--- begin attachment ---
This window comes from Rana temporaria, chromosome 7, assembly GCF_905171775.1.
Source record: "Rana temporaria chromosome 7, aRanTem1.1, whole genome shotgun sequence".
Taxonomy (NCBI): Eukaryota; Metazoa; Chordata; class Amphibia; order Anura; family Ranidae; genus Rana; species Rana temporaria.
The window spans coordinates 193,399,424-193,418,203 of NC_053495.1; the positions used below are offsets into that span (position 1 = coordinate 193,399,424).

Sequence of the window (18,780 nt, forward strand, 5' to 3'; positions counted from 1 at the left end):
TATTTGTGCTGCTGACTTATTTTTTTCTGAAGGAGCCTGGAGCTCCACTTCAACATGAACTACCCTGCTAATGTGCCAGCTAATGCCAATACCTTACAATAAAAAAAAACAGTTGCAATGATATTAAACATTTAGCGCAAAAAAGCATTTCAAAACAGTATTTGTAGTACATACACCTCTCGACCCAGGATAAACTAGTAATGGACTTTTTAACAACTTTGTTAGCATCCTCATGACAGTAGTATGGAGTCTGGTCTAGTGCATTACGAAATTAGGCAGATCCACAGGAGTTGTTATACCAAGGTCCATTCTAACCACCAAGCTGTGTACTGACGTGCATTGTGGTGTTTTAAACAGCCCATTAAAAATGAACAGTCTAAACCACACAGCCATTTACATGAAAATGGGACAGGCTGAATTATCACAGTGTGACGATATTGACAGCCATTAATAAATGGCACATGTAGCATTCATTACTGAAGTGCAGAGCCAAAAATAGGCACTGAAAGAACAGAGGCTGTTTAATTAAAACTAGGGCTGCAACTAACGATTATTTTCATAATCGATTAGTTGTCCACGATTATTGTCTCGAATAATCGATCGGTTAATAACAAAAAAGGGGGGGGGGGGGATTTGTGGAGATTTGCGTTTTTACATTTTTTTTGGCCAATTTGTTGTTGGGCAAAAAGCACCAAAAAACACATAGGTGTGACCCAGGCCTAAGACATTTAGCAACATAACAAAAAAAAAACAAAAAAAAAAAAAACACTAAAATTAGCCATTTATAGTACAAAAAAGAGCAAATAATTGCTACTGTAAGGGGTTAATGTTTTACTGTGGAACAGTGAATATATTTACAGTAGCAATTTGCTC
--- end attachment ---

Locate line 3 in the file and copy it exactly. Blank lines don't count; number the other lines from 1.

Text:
Taxonomy (NCBI): Eukaryota; Metazoa; Chordata; class Amphibia; order Anura; family Ranidae; genus Rana; species Rana temporaria.